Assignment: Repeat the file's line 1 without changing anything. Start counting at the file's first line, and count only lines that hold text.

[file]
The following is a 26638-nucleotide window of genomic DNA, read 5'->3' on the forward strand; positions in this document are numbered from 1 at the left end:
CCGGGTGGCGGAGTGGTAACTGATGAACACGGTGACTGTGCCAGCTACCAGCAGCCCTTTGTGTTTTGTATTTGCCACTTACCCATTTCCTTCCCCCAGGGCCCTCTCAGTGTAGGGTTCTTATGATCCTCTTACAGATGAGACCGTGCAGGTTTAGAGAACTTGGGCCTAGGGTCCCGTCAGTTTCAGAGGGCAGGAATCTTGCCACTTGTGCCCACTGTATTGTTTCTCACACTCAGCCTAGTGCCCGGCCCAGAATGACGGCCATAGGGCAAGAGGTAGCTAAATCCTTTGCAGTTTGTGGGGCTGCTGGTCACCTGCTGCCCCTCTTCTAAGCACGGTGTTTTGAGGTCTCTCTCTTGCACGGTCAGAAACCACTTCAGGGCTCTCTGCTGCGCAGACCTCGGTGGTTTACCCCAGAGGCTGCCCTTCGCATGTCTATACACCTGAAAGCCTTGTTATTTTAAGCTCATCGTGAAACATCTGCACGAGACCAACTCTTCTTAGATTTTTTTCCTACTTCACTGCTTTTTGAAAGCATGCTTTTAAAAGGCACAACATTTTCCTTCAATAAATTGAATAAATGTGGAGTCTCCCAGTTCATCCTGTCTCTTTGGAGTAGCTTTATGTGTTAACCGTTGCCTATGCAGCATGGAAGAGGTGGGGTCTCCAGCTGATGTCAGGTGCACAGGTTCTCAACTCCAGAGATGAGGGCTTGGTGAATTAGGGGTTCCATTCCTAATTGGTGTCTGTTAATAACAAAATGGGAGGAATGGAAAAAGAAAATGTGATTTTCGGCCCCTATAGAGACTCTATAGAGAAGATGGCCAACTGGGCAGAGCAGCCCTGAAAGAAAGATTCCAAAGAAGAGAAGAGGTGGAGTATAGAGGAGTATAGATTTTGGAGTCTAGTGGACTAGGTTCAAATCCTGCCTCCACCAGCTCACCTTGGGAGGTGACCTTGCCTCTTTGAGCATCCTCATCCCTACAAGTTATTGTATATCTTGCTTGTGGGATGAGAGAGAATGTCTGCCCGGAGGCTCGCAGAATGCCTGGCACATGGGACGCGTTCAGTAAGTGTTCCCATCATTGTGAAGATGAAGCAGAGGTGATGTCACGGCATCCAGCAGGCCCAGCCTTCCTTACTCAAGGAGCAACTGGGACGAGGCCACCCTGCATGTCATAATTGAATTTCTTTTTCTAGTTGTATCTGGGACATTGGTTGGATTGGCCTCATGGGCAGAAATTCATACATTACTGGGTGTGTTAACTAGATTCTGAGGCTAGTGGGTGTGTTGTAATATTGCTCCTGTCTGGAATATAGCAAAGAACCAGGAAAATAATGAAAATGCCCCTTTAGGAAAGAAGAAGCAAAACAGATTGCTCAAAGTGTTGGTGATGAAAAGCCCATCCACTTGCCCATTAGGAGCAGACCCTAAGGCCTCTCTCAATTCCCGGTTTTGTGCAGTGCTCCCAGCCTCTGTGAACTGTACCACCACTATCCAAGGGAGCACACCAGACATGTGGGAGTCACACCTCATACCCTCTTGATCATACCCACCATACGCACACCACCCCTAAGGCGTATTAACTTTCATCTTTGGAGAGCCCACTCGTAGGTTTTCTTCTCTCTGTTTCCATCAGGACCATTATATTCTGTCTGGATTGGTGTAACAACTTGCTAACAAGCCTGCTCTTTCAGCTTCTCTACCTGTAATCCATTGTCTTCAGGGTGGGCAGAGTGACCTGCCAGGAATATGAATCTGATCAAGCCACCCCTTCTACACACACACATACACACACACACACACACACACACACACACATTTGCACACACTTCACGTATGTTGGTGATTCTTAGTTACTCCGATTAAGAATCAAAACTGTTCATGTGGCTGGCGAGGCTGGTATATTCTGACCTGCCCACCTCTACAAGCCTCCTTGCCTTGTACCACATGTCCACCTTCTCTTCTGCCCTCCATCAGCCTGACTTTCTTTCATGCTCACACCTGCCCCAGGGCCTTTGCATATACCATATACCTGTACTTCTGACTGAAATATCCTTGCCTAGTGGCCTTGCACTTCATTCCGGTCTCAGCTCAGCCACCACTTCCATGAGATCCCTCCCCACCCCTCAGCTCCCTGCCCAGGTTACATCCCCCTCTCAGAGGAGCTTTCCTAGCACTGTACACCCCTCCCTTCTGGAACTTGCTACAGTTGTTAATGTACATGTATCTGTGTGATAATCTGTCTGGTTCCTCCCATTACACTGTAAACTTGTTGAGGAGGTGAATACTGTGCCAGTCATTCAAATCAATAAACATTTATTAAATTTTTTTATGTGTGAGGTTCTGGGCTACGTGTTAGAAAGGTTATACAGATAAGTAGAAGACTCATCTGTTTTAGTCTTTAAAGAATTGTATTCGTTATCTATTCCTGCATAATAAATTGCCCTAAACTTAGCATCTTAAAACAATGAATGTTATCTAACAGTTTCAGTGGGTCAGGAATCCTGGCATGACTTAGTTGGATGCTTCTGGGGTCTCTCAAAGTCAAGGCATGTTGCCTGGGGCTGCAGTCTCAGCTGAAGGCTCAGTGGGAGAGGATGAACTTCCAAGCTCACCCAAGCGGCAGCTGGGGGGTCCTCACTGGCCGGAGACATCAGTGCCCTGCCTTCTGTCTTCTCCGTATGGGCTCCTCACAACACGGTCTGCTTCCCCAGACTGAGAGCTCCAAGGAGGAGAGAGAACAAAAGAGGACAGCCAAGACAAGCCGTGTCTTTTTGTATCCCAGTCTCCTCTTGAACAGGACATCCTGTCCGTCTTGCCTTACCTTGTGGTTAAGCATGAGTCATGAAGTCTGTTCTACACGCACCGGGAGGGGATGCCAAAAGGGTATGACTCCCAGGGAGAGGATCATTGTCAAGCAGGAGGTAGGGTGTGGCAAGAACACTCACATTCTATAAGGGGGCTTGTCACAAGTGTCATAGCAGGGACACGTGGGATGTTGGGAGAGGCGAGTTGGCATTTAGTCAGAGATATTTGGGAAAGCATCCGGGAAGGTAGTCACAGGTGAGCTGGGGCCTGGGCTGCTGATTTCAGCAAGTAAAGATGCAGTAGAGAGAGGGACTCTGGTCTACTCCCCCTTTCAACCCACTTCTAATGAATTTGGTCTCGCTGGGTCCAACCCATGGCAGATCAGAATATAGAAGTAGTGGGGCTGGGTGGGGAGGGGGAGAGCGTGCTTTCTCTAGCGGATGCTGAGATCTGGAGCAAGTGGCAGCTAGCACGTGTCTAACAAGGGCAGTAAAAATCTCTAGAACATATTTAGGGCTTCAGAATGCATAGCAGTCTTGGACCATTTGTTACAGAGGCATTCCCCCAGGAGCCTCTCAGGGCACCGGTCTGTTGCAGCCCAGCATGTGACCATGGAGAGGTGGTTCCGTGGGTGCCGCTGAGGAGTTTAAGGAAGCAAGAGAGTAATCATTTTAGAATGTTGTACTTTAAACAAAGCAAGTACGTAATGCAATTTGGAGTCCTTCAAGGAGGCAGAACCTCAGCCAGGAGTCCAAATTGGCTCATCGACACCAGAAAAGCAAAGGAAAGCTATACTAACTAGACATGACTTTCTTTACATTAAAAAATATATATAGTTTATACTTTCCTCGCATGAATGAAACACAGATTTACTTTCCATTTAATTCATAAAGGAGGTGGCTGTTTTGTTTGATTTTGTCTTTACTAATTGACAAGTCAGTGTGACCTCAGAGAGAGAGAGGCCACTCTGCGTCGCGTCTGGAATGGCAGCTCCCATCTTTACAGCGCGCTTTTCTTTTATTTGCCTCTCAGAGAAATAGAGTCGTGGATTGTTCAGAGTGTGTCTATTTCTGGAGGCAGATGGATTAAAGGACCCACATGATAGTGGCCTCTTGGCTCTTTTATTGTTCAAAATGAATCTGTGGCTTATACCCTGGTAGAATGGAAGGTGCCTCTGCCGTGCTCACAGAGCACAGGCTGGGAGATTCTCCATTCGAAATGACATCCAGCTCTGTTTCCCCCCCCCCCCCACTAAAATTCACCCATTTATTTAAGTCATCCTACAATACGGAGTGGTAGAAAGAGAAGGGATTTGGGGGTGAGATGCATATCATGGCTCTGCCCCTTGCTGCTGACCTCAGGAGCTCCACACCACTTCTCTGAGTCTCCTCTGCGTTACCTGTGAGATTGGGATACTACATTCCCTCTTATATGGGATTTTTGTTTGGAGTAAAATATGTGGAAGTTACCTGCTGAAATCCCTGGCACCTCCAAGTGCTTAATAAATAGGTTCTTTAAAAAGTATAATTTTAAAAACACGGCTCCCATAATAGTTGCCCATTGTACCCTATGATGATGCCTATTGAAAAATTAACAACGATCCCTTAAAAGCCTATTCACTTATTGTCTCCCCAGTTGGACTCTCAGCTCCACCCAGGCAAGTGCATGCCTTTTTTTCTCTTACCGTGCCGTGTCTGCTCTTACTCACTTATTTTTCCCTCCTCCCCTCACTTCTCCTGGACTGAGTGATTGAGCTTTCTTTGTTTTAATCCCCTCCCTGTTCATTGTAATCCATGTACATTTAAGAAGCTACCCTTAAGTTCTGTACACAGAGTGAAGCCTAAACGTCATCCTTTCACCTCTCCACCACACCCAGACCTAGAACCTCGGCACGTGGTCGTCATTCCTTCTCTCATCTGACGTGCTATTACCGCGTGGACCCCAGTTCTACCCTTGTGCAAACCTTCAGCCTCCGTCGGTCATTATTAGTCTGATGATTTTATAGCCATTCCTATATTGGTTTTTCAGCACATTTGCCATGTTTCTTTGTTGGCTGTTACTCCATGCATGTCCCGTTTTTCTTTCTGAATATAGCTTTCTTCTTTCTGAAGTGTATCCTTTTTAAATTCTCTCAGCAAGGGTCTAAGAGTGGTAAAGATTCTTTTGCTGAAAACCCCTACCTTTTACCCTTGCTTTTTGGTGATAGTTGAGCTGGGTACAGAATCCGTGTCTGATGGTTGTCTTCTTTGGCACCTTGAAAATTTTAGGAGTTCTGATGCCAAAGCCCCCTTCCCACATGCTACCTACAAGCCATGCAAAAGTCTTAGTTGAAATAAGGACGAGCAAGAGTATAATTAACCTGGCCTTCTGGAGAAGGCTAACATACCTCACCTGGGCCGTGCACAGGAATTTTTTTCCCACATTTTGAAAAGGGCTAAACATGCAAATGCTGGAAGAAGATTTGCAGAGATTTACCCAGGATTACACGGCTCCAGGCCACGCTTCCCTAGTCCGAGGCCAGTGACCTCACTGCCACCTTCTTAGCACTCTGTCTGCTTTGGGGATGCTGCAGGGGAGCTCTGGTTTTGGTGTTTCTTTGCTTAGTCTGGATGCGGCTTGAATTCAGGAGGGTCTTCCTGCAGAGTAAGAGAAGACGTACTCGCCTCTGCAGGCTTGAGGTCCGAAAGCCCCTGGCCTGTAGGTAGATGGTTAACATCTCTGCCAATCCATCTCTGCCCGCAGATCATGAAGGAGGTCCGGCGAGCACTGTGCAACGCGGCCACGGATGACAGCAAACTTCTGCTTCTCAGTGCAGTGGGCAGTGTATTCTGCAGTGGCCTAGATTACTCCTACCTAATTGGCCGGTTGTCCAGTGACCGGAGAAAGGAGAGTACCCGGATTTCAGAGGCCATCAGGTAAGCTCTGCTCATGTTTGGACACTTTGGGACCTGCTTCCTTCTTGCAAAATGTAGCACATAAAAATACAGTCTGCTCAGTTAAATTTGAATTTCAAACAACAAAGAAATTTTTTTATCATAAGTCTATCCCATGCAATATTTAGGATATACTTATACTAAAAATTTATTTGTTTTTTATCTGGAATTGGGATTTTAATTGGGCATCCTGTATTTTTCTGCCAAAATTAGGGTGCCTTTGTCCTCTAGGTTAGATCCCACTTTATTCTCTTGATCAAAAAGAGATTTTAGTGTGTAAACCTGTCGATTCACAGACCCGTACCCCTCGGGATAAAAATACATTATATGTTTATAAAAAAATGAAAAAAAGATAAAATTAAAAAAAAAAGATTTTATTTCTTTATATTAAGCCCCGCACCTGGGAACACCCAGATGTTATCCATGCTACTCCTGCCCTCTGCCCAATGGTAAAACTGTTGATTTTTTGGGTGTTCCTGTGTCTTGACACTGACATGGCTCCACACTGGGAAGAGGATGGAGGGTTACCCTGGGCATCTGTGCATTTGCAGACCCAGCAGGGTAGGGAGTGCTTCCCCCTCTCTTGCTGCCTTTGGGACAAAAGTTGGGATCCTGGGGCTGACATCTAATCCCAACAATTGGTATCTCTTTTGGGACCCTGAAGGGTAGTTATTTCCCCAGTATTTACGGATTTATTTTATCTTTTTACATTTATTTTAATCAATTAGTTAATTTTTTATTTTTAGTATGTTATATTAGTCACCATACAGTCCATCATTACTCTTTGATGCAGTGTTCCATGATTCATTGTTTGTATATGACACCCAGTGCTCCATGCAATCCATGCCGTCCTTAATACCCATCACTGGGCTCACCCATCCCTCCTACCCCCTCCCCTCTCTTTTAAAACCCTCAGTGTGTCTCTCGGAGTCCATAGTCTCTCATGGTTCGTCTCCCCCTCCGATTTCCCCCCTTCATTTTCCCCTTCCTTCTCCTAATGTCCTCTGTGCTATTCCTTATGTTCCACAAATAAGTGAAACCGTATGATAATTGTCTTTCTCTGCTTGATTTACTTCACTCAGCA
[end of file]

The following is a 26638-nucleotide window of genomic DNA, read 5'->3' on the forward strand; positions in this document are numbered from 1 at the left end: